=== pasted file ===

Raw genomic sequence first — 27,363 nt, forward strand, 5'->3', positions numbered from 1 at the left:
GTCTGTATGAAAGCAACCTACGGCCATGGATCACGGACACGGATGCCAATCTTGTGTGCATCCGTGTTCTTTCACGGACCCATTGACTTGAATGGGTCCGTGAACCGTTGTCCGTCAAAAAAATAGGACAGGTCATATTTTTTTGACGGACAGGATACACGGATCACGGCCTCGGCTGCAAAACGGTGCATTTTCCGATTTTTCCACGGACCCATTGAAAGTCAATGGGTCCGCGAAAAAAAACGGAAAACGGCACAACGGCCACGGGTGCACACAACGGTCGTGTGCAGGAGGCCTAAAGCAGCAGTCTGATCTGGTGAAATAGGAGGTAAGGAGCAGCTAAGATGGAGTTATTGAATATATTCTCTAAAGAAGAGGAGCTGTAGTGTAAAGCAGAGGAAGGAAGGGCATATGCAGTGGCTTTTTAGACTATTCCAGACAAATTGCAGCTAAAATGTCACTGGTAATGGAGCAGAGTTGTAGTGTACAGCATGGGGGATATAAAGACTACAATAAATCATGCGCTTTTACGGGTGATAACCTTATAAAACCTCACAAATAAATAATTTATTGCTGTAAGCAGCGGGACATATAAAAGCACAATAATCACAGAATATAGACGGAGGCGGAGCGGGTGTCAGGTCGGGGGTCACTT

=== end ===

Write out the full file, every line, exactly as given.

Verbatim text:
Raw genomic sequence first — 27,363 nt, forward strand, 5'->3', positions numbered from 1 at the left:
GTCTGTATGAAAGCAACCTACGGCCATGGATCACGGACACGGATGCCAATCTTGTGTGCATCCGTGTTCTTTCACGGACCCATTGACTTGAATGGGTCCGTGAACCGTTGTCCGTCAAAAAAATAGGACAGGTCATATTTTTTTGACGGACAGGATACACGGATCACGGCCTCGGCTGCAAAACGGTGCATTTTCCGATTTTTCCACGGACCCATTGAAAGTCAATGGGTCCGCGAAAAAAAACGGAAAACGGCACAACGGCCACGGGTGCACACAACGGTCGTGTGCAGGAGGCCTAAAGCAGCAGTCTGATCTGGTGAAATAGGAGGTAAGGAGCAGCTAAGATGGAGTTATTGAATATATTCTCTAAAGAAGAGGAGCTGTAGTGTAAAGCAGAGGAAGGAAGGGCATATGCAGTGGCTTTTTAGACTATTCCAGACAAATTGCAGCTAAAATGTCACTGGTAATGGAGCAGAGTTGTAGTGTACAGCATGGGGGATATAAAGACTACAATAAATCATGCGCTTTTACGGGTGATAACCTTATAAAACCTCACAAATAAATAATTTATTGCTGTAAGCAGCGGGACATATAAAAGCACAATAATCACAGAATATAGACGGAGGCGGAGCGGGTGTCAGGTCGGGGGTCACTT